The president of Tunisia, Kais Saied, does not seem particularly bothered by accusations he’s an authoritarian. If anything, his speeches seem to be becoming ever more incendiary. In one, he turned his ire towards people arriving from sub-Saharan Africa, ordering the expulsion of anyone without documentation, and saying that immigration from other parts of Africa is an attempt to change Tunisia’s Arab and Muslim identity.
Saied’s comments have been widely described as racist, and protesters in Tunisia have staged rallies to denounce them. Meanwhile, the African Union has condemned Tunisia, and warned it to “refrain from racialised hate speech”.
[READ: Tunisia judge imprisons politicians, businessman amid crackdown]
And now for something different
Artificial intelligence is the talk of the internet right now, with companies racing to unveil their new search-chatbots, and journalists like me worried that ChatGPT is about to take away our jobs. The power of AI, of course, extends well beyond the writing of listicles. In Jordan, one engineer-turned-farmer has developed a smart-farming technique that uses AI to detect pests in date palms instead of the indiscriminate spraying of pesticides. Fascinatingly, it deciphers tiny noises inside trees to find out where the infestation is, before it’s too late.
Twitter under fire for censoring Palestinian public figures | Cholera outbreak in northwest Syria kills two | Why are schoolgirls being mysteriously poisoned in Iran? | Iran expels two German diplomats in reprisal against Germany | Sudanese protester killed in demonstration against military rule | Turkey’s Erdogan indicates elections will take place on May 14 | Rights groups, UN experts express concern over Bahrain arrests | Turkey investigates 612 people for earthquake violations | Syrian refugees in Turkey face return to quake-stricken areas | Oman joins Saudi Arabia in opening airspace to Israeli carriers |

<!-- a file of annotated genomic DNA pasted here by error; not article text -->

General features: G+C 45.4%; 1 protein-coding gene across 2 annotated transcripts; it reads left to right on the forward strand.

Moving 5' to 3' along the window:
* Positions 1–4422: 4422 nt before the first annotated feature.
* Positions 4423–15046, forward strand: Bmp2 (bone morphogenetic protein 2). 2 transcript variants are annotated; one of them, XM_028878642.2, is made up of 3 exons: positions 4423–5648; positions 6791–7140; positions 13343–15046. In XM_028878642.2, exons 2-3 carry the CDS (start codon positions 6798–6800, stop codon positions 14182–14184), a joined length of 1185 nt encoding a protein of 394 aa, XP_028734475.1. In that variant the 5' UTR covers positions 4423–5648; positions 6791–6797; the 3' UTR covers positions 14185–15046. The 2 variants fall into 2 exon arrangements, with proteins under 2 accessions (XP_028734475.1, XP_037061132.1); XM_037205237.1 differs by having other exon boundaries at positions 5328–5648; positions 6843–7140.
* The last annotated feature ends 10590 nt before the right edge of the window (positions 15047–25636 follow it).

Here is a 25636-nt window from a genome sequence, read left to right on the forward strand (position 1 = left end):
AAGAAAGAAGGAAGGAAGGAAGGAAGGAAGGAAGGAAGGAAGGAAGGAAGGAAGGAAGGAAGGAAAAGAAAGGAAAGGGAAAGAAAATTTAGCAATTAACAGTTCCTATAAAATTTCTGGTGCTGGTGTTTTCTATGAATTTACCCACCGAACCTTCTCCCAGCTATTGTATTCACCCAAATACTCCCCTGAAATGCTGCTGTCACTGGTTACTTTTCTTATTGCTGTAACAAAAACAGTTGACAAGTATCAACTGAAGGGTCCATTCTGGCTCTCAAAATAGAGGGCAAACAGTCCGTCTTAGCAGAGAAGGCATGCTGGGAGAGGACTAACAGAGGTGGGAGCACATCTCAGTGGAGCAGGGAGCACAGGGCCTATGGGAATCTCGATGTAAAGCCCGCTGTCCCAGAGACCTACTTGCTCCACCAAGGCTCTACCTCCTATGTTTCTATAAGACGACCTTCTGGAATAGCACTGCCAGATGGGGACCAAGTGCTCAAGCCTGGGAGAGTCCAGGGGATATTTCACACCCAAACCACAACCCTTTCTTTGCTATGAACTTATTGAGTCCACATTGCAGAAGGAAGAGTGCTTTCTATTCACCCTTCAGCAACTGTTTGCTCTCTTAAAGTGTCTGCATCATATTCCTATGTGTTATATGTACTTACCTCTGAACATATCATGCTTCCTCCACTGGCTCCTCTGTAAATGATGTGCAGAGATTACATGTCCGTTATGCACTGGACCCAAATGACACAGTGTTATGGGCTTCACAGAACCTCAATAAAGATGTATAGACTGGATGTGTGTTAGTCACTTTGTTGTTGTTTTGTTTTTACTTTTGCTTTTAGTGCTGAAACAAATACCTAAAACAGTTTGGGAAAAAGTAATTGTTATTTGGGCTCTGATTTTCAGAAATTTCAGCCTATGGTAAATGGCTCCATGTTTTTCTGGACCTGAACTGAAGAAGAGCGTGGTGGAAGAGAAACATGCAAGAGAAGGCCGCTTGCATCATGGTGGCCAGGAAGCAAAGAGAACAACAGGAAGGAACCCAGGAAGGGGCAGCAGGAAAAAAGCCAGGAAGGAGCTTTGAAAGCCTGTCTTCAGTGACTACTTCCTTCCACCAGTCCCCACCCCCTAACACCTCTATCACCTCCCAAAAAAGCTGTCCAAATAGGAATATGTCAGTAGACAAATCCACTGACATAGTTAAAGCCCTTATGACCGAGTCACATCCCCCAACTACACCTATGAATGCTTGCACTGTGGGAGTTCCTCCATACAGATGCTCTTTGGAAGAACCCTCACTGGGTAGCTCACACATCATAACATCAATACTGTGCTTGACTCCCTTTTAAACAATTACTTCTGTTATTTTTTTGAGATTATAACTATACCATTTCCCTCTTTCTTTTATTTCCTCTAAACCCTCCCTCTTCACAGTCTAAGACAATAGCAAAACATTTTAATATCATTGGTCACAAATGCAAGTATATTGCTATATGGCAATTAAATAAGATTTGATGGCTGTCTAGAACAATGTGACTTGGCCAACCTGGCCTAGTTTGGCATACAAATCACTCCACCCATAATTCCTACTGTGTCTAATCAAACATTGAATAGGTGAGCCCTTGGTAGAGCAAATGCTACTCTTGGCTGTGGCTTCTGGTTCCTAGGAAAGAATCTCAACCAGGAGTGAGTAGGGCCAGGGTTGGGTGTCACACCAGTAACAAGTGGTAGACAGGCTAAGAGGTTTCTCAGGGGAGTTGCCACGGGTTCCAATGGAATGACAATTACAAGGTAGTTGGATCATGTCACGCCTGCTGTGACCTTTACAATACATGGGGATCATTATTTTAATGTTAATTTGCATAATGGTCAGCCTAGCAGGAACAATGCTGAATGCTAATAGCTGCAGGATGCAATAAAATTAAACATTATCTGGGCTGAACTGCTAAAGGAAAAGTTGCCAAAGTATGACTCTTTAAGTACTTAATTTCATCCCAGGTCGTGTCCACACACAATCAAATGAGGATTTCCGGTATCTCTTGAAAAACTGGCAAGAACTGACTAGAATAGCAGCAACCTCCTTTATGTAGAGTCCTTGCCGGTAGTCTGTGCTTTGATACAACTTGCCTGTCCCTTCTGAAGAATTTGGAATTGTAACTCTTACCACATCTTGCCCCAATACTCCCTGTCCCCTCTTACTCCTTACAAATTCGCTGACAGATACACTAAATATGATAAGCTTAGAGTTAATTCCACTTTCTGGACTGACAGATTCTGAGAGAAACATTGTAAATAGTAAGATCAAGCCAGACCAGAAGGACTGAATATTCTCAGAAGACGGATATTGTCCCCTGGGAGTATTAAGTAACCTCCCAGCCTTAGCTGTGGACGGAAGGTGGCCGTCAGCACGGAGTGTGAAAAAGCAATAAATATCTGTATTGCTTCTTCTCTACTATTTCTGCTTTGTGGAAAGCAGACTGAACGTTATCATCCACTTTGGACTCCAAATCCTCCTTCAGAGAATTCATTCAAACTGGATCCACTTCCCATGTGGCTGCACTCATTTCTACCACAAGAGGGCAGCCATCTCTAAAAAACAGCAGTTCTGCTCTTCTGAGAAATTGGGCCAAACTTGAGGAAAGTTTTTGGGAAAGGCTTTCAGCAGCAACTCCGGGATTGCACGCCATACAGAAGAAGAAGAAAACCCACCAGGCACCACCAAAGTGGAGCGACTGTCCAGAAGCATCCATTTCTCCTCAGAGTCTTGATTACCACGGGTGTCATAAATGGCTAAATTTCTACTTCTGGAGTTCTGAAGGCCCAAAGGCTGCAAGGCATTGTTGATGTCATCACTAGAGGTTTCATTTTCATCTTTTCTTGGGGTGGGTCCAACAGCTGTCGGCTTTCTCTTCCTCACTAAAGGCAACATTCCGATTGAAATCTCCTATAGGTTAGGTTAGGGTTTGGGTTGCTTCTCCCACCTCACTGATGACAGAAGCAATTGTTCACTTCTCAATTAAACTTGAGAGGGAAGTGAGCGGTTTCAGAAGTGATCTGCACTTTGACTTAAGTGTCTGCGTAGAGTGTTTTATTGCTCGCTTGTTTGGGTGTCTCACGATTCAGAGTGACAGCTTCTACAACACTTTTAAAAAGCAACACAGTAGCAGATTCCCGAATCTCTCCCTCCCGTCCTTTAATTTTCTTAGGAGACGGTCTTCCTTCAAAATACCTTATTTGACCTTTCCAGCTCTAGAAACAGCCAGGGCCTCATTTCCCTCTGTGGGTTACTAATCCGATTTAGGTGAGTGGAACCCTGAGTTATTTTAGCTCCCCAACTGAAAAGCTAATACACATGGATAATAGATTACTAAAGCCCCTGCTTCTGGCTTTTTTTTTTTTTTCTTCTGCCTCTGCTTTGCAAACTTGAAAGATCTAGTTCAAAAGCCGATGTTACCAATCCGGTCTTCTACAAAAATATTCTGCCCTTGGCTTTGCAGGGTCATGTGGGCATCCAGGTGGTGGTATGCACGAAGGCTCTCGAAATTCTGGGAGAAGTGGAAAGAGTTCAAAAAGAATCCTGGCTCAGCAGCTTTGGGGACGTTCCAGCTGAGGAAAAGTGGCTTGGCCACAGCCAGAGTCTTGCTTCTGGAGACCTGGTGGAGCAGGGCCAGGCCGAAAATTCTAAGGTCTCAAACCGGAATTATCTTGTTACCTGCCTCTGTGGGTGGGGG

Teddy bears rained onto a football pitch during a match in Turkey, as Besiktas fans donated toys for child survivors of the devastating earthquakes.
The match was interrupted with 04:17 on the clock, the time when the first quake hit on the morning of February 6 👇 pic.twitter.com/2WAiGxBjda
— Al Jazeera English (@AJEnglish) February 27, 2023
Suffering in Darfur
This week marks 20 years since the beginning of the war in Sudan’s western province of Darfur. By UN estimates, 300,000 people have been killed in the conflict, and 2.5 million have been displaced. A deal in 2020, between the government and rebel groups, may mean that the worst of the fighting is over, but there are still outbreaks of violence. Abdelwahab El-Affendi, a politics professor at the Doha Institute for Graduate Studies, recalls how the conflict started, its period of international prominence, and what he argues are the agreements that have done little to help the war’s millions of victims.
Quote of the week
“I apologise to the people on behalf of myself and all my colleagues because we couldn’t keep Pirouz alive.” | Amir Moradi, the head of Tehran’s Central Veterinary Hospital, where doctors had been trying to save an Asiatic cheetah cub, Pirouz, who had captured the hearts of millions of Iranians before dying from acute kidney failure this week. The endangered animal was one of three cubs to have been raised by humans after being rejected by their mother. The other two cubs have also died. The plight of the cubs have been used by many Iranians to highlight wider issues in the country, such as environmental issues and mismanagement.